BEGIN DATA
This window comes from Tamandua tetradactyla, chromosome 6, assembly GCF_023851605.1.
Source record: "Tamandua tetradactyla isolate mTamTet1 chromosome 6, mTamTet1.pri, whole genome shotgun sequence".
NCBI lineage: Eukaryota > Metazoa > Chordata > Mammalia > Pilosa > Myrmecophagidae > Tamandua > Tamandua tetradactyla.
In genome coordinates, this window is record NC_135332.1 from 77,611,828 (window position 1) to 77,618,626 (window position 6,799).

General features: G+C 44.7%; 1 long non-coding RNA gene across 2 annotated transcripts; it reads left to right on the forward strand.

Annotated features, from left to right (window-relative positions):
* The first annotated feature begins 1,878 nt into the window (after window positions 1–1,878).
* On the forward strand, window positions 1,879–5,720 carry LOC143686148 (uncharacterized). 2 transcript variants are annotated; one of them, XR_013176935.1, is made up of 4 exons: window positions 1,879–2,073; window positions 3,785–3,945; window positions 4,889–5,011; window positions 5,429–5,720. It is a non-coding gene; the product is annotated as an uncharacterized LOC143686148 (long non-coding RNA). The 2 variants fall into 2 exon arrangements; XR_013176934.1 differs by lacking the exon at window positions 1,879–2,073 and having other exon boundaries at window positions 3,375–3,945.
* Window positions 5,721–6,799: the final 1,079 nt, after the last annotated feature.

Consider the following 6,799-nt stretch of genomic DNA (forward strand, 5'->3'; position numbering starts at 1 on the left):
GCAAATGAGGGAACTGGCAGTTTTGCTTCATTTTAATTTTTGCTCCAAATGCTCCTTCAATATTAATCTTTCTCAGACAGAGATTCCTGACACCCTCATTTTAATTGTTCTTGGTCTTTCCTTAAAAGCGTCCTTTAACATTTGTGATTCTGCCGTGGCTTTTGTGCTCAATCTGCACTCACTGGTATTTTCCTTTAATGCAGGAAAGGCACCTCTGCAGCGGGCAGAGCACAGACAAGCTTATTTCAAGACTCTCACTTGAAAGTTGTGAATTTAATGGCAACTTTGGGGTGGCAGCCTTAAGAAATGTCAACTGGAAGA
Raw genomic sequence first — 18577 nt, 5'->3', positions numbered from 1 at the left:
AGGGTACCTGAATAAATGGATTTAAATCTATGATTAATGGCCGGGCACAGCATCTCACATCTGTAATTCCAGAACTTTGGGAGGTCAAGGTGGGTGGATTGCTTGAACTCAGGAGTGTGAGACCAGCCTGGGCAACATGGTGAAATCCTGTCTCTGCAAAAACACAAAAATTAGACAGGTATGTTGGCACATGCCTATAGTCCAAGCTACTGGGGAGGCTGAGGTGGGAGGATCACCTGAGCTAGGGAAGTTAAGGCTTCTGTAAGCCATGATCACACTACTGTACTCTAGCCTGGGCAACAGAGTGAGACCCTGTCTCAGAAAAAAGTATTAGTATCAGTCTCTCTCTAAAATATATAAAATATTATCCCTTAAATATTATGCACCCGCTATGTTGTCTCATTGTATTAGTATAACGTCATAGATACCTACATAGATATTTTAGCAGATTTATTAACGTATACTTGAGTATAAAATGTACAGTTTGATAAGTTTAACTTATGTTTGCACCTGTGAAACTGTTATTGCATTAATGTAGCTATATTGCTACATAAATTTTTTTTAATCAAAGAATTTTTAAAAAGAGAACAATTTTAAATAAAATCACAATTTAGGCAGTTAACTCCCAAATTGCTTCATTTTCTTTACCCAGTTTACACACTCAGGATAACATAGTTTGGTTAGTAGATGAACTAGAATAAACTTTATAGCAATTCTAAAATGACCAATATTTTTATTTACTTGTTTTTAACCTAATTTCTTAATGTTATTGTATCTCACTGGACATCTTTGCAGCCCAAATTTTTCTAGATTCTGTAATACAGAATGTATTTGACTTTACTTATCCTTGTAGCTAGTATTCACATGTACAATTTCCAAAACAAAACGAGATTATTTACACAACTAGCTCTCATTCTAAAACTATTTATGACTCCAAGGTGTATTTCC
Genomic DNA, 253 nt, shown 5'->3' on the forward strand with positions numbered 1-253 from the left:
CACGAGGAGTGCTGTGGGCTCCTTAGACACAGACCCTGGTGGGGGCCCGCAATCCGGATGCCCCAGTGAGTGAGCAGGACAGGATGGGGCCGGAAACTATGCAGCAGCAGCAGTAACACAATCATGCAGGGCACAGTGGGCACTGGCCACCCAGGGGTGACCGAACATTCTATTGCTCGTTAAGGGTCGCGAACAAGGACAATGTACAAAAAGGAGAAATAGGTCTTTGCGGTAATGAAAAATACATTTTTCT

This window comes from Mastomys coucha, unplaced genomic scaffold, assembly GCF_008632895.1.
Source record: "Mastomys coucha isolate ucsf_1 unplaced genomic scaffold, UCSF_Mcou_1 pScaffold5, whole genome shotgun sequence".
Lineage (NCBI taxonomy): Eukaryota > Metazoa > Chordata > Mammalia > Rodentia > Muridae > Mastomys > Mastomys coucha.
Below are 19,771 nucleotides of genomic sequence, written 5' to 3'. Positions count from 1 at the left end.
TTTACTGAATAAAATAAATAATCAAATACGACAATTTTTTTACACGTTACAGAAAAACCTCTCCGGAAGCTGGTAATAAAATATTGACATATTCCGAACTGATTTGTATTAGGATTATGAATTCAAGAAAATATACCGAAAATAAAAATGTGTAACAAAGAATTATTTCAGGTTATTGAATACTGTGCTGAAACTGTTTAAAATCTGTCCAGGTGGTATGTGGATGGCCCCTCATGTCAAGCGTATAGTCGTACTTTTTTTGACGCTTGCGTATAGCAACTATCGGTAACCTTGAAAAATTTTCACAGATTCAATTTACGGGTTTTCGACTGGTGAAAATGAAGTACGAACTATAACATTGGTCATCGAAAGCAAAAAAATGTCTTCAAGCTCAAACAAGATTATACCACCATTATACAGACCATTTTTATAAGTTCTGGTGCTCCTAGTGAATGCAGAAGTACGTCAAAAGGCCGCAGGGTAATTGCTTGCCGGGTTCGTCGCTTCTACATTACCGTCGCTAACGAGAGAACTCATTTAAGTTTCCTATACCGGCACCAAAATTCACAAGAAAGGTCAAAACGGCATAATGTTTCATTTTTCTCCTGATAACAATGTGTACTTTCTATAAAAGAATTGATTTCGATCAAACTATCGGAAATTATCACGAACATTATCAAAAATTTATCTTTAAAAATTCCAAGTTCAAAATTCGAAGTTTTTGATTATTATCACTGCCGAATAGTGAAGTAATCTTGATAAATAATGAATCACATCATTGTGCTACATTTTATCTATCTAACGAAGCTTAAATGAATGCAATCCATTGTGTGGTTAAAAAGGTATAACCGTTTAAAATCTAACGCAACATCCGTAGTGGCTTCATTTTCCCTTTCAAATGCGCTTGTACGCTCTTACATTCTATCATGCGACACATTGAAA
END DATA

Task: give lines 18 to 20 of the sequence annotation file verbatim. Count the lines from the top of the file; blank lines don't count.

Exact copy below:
Lineage (NCBI taxonomy): Eukaryota > Metazoa > Chordata > Mammalia > Rodentia > Muridae > Mastomys > Mastomys coucha.
Below are 19,771 nucleotides of genomic sequence, written 5' to 3'. Positions count from 1 at the left end.
TTTACTGAATAAAATAAATAATCAAATACGACAATTTTTTTACACGTTACAGAAAAACCTCTCCGGAAGCTGGTAATAAAATATTGACATATTCCGAACTGATTTGTATTAGGATTATGAATTCAAGAAAATATACCGAAAATAAAAATGTGTAACAAAGAATTATTTCAGGTTATTGAATACTGTGCTGAAACTGTTTAAAATCTGTCCAGGTGGTATGTGGATGGCCCCTCATGTCAAGCGTATAGTCGTACTTTTTTTGACGCTTGCGTATAGCAACTATCGGTAACCTTGAAAAATTTTCACAGATTCAATTTACGGGTTTTCGACTGGTGAAAATGAAGTACGAACTATAACATTGGTCATCGAAAGCAAAAAAATGTCTTCAAGCTCAAACAAGATTATACCACCATTATACAGACCATTTTTATAAGTTCTGGTGCTCCTAGTGAATGCAGAAGTACGTCAAAAGGCCGCAGGGTAATTGCTTGCCGGGTTCGTCGCTTCTACATTACCGTCGCTAACGAGAGAACTCATTTAAGTTTCCTATACCGGCACCAAAATTCACAAGAAAGGTCAAAACGGCATAATGTTTCATTTTTCTCCTGATAACAATGTGTACTTTCTATAAAAGAATTGATTTCGATCAAACTATCGGAAATTATCACGAACATTATCAAAAATTTATCTTTAAAAATTCCAAGTTCAAAATTCGAAGTTTTTGATTATTATCACTGCCGAATAGTGAAGTAATCTTGATAAATAATGAATCACATCATTGTGCTACATTTTATCTATCTAACGAAGCTTAAATGAATGCAATCCATTGTGTGGTTAAAAAGGTATAACCGTTTAAAATCTAACGCAACATCCGTAGTGGCTTCATTTTCCCTTTCAAATGCGCTTGTACGCTCTTACATTCTATCATGCGACACATTGAAA